Fuzzy Fiction examines the phenomenon of "fuzziness," both figurative and structural, in the contemporary French novel. Fuzziness, as originally conceived by Bertrand Russell a century ago, eventually led to the fuzzy set theory of mathematics, on which Jean-Louis Hippolyte bases his theory of literary criticism. In literature the use of fuzziness as a critical lens reveals how semantic ambiguity translates into ontological uncertainty, and why we should look past singularity and toward multiplicity. The paradoxical coincidence of order and disorder, the seemingly infinite exploration of narrative options, and the principle of undifferentiated identity all contribute to a general poetics of vagueness. It is this capital notion of vagueness that Hippolyte identifies as integral to contemporary French fiction and contemporary literature in general. In Fuzzy Fiction Hippolyte examines a set of avant-garde French writers--Jean-Philippe Toussaint, Marie Redonnet, Eric Chevillard, Francois Bon, and Antoine Volodine--whose aesthetic differences, he argues, exemplify the current uses of vagueness in contemporary French literature.Far from forsaking avant-gardism or pandering to the reactionary values of commercial publications, Hippolyte suggestively argues that fuzzy fiction exceeds and subverts traditional boundaries between the avant-garde and mainstream fiction.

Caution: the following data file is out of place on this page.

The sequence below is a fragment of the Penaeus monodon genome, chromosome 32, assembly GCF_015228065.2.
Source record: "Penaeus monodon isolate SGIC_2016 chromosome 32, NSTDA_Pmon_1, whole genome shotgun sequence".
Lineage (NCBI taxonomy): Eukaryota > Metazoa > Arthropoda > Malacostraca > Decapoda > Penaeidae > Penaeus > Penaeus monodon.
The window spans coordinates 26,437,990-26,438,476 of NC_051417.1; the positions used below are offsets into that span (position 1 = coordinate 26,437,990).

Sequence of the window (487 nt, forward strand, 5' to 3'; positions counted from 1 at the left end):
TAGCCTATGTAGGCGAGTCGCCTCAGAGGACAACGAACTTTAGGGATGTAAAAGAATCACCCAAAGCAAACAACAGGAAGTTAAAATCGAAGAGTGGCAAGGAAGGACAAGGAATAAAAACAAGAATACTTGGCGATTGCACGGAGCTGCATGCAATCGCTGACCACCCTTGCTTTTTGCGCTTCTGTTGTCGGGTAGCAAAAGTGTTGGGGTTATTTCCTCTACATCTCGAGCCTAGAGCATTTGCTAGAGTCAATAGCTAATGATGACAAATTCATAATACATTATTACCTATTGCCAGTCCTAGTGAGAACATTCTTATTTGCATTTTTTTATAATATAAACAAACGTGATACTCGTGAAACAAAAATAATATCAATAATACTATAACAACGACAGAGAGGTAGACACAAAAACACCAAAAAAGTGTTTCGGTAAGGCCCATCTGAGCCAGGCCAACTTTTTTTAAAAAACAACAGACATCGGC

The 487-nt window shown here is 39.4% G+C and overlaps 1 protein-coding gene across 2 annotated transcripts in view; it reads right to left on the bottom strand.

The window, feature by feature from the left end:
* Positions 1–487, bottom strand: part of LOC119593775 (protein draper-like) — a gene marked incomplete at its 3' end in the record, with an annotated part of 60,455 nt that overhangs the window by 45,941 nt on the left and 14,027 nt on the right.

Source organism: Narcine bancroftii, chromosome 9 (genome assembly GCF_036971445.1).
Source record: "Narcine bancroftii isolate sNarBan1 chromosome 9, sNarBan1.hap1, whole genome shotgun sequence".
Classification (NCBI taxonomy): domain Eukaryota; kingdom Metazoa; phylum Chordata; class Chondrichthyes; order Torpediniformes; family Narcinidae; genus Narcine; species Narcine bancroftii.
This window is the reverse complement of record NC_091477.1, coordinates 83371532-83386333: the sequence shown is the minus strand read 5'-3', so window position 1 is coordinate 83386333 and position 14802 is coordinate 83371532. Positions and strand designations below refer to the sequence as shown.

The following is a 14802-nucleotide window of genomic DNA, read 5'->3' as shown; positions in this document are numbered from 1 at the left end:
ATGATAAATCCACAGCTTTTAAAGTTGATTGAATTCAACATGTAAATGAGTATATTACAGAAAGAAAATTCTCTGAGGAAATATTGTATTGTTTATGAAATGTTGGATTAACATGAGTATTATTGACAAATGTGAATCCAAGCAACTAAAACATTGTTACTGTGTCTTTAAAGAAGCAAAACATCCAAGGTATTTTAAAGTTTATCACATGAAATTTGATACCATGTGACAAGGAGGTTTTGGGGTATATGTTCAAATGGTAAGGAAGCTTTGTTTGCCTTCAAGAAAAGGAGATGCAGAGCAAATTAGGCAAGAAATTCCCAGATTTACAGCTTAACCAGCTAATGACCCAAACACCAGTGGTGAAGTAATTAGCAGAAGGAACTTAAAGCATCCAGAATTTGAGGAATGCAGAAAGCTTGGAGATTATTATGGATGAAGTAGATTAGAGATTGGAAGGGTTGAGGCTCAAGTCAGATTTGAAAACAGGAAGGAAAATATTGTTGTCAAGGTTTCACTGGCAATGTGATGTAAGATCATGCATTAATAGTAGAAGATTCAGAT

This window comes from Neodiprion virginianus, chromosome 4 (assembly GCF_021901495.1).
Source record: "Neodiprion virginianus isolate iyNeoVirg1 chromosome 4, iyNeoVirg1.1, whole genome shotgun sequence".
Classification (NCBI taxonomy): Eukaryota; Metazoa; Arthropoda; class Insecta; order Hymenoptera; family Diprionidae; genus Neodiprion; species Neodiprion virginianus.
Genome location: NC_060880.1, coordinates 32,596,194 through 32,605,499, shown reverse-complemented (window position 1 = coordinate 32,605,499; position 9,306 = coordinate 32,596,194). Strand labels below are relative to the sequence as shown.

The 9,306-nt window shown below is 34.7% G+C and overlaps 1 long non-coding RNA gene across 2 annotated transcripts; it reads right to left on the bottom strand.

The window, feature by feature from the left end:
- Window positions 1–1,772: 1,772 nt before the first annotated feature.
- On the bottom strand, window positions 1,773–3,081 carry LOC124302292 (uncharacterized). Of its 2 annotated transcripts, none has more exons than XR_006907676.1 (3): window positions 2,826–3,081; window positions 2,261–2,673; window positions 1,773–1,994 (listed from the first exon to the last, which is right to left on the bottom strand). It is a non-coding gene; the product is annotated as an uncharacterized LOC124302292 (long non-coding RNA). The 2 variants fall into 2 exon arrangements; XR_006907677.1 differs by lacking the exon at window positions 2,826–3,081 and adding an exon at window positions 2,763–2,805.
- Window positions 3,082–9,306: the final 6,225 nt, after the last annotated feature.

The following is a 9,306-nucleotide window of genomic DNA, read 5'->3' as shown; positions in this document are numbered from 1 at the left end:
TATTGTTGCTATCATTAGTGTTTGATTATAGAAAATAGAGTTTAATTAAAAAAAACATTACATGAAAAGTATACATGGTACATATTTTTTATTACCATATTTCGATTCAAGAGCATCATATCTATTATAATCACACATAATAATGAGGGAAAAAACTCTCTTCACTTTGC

A bold innovation in the domain of the contemporary novel, fuzzy fiction inaugurates a richly diverse discourse for the twenty-first century. Jean-Louis Hippolyte is an assistant professor of French at Rutgers, the State University of New Jersey.
Jean-Louis Hippolyte is an assistant professor of French at Rutgers, the State University of New Jersey.